Chasing cancer with a flash of light
Optical Scanner set up in the operating theatre. Real time diagnosis made from the spectra obtained (as seen on the laptop screen)
Researchers at the Royal Free Hospital and University College London are developing new optical techniques, to locate and assess a key lymph node to identify whether breast cancer has spread.
The technique uses fluorescent quantum dots to identify the "sentinel" node, and then scans the node with white light pulses to detect any cancer. A computer generated image is then created which automatically maps out areas of cancer.
"Optimum treatment of breast cancer depends on whether the cancer has spread to the sentinel node, the first lymph node draining the breast," says Dr Mohammed Keshtgar from the Royal Free Hospital. "This new method is harnessing nanotechnology to allow doctors to identify and remove the node and determine if it contains cancer cells."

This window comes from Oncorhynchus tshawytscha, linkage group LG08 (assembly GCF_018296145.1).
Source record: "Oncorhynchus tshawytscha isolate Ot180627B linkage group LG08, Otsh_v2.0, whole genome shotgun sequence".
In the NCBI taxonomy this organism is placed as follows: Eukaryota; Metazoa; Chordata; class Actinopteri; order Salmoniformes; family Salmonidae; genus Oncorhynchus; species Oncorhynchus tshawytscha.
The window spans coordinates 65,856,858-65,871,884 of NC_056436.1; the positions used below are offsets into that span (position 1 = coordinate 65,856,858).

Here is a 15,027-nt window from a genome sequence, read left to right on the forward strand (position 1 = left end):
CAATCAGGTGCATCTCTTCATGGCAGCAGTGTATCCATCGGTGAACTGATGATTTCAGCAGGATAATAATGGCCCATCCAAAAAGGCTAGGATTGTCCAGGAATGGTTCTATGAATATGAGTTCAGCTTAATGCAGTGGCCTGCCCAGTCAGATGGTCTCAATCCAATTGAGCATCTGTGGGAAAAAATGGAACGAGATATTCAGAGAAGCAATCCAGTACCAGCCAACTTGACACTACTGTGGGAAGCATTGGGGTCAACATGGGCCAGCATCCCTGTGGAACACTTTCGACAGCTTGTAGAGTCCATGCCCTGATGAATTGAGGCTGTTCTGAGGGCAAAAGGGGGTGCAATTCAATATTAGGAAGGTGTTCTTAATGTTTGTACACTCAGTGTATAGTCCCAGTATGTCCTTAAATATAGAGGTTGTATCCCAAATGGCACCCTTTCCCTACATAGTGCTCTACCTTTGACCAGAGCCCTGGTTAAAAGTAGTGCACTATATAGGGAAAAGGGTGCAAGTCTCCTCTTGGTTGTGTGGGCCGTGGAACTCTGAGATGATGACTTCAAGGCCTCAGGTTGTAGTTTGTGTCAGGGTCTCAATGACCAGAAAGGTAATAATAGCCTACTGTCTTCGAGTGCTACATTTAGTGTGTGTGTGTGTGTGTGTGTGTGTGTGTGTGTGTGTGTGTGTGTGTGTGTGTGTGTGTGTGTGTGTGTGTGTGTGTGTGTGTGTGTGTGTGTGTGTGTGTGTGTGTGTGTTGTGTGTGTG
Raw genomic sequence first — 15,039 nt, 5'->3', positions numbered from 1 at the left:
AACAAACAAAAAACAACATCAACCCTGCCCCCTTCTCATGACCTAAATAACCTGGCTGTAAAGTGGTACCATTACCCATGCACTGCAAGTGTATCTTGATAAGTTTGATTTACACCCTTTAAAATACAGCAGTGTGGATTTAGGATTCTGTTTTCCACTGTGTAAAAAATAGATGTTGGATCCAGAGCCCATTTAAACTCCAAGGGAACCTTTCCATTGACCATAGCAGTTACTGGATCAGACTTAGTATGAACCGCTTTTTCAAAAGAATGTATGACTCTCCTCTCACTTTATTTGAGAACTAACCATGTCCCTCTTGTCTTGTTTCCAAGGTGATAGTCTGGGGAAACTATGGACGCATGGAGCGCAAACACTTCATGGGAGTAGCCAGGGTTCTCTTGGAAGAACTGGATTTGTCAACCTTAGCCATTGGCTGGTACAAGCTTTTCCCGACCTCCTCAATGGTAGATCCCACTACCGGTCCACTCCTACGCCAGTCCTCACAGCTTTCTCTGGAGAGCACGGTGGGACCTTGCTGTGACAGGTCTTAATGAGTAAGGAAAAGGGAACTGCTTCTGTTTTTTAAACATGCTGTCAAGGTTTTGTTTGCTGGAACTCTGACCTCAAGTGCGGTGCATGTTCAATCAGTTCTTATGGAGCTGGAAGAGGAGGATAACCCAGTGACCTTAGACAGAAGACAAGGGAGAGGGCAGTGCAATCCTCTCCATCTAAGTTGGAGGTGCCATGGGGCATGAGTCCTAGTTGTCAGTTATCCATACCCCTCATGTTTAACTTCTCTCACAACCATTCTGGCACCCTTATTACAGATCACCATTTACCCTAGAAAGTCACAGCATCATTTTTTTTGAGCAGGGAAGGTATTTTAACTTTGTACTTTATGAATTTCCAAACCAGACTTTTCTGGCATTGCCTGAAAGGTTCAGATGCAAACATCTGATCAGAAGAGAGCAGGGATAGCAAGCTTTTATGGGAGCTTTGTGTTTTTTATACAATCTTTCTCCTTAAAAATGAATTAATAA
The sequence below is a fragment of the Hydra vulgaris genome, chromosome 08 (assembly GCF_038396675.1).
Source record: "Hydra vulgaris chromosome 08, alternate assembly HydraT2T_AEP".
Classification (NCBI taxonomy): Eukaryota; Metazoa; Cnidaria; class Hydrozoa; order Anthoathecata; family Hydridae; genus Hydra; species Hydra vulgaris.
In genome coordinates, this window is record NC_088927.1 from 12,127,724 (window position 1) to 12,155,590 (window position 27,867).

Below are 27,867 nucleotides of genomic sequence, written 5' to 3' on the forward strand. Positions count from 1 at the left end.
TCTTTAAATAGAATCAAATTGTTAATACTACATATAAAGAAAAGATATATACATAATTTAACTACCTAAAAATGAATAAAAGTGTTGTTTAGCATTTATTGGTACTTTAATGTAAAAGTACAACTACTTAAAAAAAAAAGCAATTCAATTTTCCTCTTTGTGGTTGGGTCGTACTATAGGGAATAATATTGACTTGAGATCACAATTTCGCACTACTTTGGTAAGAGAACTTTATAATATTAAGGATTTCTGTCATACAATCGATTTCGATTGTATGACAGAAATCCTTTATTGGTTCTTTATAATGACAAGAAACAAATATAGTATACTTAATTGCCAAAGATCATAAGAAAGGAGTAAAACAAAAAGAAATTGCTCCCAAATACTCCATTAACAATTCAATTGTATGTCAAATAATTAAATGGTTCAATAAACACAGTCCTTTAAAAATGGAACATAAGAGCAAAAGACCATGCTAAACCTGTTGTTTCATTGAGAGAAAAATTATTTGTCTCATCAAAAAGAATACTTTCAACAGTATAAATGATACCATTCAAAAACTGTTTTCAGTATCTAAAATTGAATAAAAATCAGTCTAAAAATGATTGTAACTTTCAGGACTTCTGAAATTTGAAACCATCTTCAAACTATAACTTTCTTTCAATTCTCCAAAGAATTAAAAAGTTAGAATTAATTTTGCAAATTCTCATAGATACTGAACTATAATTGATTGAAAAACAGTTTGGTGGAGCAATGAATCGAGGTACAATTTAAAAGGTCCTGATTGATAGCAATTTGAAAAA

The new techniques will markedly reduce the need for immediate laboratory analysis of the tissue with image interpretation by an expert. It would save time that could be used to start a treatment regime for the patient if cancer is found.
"Cancer diagnosis will be made much more efficient for doctors and patients," says Mohammed. "This new method has potential applications in a range of organs, particularly for detecting pre-cancer and early cancer in the oesophagus, mouth and skin. We are developing these techniques in the National Medical Laser Centre in UCL."